In the few days between learning that Noah had died and giving birth to his lifeless body, I awakened throughout the night, unable to sleep, knowing that my child had passed away in my womb. During those nights, God filled my mind with Scriptures and songs. And I kept hearing that phrase, “Do not be offended by me.”
Nobody talks about it. The last time you nurse your baby. You hear about the “guilt” moms experience when they wean their child, or go back to work. But what you don’t hear about though, is the grief.
The quiet grief of weaning.
“Selah, what’s the Coronavirus?” Jesse asked, his blue eyes peering into hers.
“It’s what Grandpa died of,” she said, looking straight into his eyes.
“Oh,” Jesse said with a look of concern.
“But he’s in heaven now, Jesse, and one day we will see him again,” Selah said, speaking the words I had so often comforted her with.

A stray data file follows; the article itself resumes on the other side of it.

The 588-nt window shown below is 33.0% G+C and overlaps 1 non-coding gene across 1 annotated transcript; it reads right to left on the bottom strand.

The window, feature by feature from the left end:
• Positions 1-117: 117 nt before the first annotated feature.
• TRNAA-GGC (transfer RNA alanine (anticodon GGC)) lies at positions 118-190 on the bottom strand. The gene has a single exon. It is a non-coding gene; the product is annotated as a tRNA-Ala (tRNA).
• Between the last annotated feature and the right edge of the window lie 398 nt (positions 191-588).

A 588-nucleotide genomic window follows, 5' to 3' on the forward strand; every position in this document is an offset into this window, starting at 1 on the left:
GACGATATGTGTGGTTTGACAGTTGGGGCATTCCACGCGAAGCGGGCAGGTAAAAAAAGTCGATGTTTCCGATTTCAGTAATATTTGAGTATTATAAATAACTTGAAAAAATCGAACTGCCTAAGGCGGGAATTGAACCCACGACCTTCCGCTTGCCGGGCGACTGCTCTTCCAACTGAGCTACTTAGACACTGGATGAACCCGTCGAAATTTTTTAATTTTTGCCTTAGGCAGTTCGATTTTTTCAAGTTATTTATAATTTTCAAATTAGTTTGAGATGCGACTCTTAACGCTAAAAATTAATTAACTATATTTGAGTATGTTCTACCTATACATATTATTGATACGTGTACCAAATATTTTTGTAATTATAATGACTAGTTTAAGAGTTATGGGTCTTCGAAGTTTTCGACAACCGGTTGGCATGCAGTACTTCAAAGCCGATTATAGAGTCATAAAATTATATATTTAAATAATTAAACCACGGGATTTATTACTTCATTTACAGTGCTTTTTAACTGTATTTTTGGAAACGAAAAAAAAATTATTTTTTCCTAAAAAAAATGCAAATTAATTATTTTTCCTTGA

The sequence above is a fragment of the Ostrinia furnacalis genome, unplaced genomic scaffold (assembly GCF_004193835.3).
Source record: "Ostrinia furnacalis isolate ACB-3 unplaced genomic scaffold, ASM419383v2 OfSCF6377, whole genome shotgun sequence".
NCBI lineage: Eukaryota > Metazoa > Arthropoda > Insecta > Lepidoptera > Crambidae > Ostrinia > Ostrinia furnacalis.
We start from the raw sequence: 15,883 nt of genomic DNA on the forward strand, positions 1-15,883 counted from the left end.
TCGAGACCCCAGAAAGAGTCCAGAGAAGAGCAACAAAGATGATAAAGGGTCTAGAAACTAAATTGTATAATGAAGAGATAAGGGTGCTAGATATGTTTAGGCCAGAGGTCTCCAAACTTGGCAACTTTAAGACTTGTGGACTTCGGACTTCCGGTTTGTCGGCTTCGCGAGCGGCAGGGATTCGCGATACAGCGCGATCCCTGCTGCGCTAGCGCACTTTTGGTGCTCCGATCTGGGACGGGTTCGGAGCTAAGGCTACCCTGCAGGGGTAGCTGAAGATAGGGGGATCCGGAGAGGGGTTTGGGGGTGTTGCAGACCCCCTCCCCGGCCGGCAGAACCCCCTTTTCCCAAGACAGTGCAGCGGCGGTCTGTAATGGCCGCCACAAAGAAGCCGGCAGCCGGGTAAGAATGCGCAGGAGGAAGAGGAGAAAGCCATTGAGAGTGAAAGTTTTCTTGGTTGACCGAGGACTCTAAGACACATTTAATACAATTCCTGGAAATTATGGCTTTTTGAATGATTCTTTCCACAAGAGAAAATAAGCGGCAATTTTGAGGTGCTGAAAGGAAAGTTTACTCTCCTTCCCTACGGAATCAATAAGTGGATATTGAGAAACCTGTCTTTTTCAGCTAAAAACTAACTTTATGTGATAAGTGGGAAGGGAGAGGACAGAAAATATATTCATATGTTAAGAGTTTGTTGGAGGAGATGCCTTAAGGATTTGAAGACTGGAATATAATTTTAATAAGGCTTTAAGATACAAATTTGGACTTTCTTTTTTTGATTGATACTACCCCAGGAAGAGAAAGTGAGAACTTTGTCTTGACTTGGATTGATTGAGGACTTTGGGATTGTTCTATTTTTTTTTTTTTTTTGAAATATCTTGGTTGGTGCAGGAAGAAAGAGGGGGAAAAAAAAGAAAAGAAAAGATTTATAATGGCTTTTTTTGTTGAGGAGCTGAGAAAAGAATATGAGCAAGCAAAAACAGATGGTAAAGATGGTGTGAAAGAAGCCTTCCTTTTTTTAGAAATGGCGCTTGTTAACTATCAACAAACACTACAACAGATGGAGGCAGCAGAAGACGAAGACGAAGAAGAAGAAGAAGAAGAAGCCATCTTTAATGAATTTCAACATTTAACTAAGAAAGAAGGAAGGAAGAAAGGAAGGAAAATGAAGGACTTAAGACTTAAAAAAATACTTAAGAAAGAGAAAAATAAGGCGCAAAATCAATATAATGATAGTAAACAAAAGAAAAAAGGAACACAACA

Foster care adoption often gets confused with foster care. But they are not exactly the same. Foster care is when a child needs a temporary place to stay while their biological caregivers work on becoming more stable and safe. The goal of foster care is for children to reunify (go back to) their biological families. And that happens 50% percent of the time. The other 50% of the time, the child becomes legally free to be adopted. Many do not know that there are children in foster care who are ready to be adopted and you can adopt them without being a foster parent. Marcy’s new book shares all about how to adopt through foster care adoption, and equips readers to walk this road, know what to expect, and how to prepare!
When we were TTC, I used to imagine that birth was the “end” of the story. It was the “Happily…